6   Today, financing in Asia still remains largely bank-dominated. For example, in China and Indonesia, domestic bank credit constitutes about 70% and 45% respectively of total financing sources in 2005, compared to 22% for US [2] .  Capital markets in Asia ex-Japan are fragmented, and characterised by numerous but small domestic equity and bond markets.  In Asia ex-Japan, the total size of capital markets is 1.5 times that of bank lending.  While this is an improvement from 1.1 times before the crisis, it is way below the more developed markets of the US and UK, which have a ratio of 7 times.  In absolute value, the combined size of bond markets in Asia ex-Japan is only 10% of the US bond market. 

7   Asia's fragmented capital markets make it difficult for investors to invest in them effectively.  A number of impediments remain that discourage the development of domestic securities markets and cross-border flows.  Asia needs broader and deeper capital markets to re-cycle and invest Asia's savings in ways that facilitate better pricing of risk, as well as increase the efficiency and returns of investments.

The challenges ahead

8   In the coming years, I believe Asia's financial markets will develop along two complementary tracks - the strengthening of the banking system, and the further development of capital markets. 

9   Given the dominance of banking today, the banking system will remain the principal channel for intermediating savings for some time.  Hence, regulators in the region will continue to focus on strengthening the banking system.  Much progress has been achieved, although further reforms are necessary.  The shift away from policy-directed lending and the unraveling of complicated cross-holding must continue as banks move towards more commercially oriented lending.  This, together with efforts to strengthen corporate governance and the credit culture will improve the quality of banking operations, and contribute to overall financial stability.  Many countries, including Malaysia, Indonesia and Thailand are encouraging banking consolidation in order to strengthen the capacity of banks to compete and to manage risks.  Several countries have also allowed greater foreign presence, which has led to greater competition.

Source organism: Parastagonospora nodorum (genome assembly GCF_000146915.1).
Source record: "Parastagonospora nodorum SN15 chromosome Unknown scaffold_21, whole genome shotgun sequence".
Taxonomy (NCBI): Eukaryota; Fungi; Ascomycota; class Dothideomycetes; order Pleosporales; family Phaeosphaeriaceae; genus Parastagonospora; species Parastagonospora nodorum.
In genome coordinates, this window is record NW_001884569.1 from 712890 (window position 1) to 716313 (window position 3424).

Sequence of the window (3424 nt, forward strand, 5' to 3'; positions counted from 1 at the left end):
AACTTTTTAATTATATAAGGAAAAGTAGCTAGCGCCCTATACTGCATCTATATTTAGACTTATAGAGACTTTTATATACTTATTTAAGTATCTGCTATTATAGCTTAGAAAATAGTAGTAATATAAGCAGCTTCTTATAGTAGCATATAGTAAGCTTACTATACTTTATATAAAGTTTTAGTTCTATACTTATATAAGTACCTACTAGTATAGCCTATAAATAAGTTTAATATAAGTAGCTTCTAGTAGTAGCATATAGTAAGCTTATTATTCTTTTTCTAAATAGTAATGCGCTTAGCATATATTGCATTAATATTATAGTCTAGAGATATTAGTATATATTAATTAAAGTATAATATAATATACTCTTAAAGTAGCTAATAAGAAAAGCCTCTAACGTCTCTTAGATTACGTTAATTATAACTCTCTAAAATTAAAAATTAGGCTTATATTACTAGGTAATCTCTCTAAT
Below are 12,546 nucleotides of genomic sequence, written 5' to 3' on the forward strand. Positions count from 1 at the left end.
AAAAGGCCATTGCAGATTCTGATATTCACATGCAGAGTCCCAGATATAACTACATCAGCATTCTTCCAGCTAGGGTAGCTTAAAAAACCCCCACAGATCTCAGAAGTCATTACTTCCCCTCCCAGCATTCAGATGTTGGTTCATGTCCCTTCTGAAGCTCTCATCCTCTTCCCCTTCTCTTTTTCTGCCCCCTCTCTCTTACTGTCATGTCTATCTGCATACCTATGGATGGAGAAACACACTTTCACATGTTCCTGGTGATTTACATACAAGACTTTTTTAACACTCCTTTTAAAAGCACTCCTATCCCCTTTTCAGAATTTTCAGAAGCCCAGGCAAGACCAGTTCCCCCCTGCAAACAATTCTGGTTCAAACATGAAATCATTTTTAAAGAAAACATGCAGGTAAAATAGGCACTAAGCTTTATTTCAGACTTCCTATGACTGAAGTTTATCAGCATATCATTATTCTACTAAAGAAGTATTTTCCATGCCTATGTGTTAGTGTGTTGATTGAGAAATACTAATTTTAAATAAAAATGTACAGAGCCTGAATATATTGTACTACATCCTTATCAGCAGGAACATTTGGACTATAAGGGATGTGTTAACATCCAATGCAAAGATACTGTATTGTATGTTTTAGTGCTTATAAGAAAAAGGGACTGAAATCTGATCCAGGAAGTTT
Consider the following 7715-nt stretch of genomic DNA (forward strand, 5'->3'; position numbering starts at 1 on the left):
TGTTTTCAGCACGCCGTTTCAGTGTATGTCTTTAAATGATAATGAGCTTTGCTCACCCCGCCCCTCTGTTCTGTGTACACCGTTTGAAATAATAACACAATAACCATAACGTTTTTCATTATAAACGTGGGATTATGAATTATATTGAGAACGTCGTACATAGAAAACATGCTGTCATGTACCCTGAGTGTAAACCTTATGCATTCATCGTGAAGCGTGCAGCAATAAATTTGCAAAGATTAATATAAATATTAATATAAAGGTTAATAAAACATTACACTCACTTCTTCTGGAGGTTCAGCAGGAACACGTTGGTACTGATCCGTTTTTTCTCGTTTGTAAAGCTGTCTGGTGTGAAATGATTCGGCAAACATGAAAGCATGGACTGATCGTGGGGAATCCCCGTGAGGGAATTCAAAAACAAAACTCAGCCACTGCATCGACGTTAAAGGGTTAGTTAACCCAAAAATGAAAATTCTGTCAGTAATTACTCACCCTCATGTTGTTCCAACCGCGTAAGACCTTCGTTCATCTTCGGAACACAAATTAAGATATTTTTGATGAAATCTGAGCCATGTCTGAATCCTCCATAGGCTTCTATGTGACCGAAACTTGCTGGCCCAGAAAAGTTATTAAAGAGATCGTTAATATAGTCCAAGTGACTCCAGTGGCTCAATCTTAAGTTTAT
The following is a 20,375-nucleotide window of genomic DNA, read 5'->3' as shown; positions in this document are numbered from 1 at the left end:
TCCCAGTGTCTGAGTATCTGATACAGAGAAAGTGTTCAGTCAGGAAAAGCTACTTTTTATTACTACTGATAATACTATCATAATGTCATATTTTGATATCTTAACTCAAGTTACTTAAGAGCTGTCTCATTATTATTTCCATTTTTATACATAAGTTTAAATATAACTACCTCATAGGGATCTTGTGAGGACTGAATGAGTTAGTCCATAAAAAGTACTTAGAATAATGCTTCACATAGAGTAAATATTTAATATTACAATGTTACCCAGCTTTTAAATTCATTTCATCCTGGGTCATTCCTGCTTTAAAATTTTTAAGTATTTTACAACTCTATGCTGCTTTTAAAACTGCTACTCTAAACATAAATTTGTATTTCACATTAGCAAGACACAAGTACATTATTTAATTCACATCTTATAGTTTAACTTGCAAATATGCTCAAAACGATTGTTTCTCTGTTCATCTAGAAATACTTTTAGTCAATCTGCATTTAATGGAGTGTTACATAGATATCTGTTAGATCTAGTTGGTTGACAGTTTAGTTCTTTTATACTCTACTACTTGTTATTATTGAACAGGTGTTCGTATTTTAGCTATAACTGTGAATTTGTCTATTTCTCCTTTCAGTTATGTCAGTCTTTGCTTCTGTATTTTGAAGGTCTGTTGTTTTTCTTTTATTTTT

10   In the coming years, greater consolidation, intensifying competition and enhanced emphasis on risk management will remain as major themes for the banking scene in Asia.   

11   The second track of financial market development relates to the growth of capital markets. This will be driven by both the private sector and regulators, working together.  Let me suggest a few ideas where we can catalyse these developments.

12   Firstly, the markets need to create a more diverse and sophisticated range of products.  This will draw in investments not just from within Asia, but also from Europe and the US, as investors are attracted to participate more broadly in the region's economic dynamism.  In recent years, newer asset classes such as REITs, Infrastructure Funds and asset-backed securities like CMBS have appeared in Asia, thus reducing the over-reliance on bank loans for capital-intensive projects.  Singapore can be a center for raising capital to finance regional investments. We already have a thriving REITs and CMBS market which now extend to overseas assets. We hope to play a similar role for infrastructure financing in the ASEAN region.  To kickstart this, Minister for Education and Second Minister for Finance Tharman Shanmugaratnam announced yesterday that Singapore will be introducing a set of tax incentives aimed at promoting infrastructure financing through our capital markets.  Such capital market products can reduce the over-concentration of credit risks in the banking sectors, and facilitate better management of systemic risks.